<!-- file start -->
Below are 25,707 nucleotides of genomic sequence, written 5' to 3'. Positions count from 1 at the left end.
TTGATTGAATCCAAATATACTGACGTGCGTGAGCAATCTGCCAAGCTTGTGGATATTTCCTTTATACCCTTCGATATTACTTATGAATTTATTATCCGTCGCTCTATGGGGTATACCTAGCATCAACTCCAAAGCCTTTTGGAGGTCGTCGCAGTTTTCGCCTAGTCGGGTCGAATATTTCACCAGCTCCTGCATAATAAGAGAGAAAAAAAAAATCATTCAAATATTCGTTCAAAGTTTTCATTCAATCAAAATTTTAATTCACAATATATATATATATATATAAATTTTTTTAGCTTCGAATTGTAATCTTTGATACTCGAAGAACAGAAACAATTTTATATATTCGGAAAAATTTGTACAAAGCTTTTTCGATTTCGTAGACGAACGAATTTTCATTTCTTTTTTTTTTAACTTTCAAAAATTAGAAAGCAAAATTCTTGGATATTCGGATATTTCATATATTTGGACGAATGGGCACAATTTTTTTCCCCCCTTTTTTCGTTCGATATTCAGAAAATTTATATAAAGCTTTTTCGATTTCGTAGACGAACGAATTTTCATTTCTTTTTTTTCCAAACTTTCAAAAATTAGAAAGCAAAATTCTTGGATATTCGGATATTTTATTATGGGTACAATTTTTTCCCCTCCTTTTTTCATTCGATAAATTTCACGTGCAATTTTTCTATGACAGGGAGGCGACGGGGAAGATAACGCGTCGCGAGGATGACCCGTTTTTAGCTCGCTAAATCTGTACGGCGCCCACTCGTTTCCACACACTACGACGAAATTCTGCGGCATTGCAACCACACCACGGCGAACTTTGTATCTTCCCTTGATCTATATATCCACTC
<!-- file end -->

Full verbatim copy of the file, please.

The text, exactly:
Below are 25,707 nucleotides of genomic sequence, written 5' to 3'. Positions count from 1 at the left end.
TTGATTGAATCCAAATATACTGACGTGCGTGAGCAATCTGCCAAGCTTGTGGATATTTCCTTTATACCCTTCGATATTACTTATGAATTTATTATCCGTCGCTCTATGGGGTATACCTAGCATCAACTCCAAAGCCTTTTGGAGGTCGTCGCAGTTTTCGCCTAGTCGGGTCGAATATTTCACCAGCTCCTGCATAATAAGAGAGAAAAAAAAAATCATTCAAATATTCGTTCAAAGTTTTCATTCAATCAAAATTTTAATTCACAATATATATATATATATATAAATTTTTTTAGCTTCGAATTGTAATCTTTGATACTCGAAGAACAGAAACAATTTTATATATTCGGAAAAATTTGTACAAAGCTTTTTCGATTTCGTAGACGAACGAATTTTCATTTCTTTTTTTTTTAACTTTCAAAAATTAGAAAGCAAAATTCTTGGATATTCGGATATTTCATATATTTGGACGAATGGGCACAATTTTTTTCCCCCCTTTTTTCGTTCGATATTCAGAAAATTTATATAAAGCTTTTTCGATTTCGTAGACGAACGAATTTTCATTTCTTTTTTTTCCAAACTTTCAAAAATTAGAAAGCAAAATTCTTGGATATTCGGATATTTTATTATGGGTACAATTTTTTCCCCTCCTTTTTTCATTCGATAAATTTCACGTGCAATTTTTCTATGACAGGGAGGCGACGGGGAAGATAACGCGTCGCGAGGATGACCCGTTTTTAGCTCGCTAAATCTGTACGGCGCCCACTCGTTTCCACACACTACGACGAAATTCTGCGGCATTGCAACCACACCACGGCGAACTTTGTATCTTCCCTTGATCTATATATCCACTC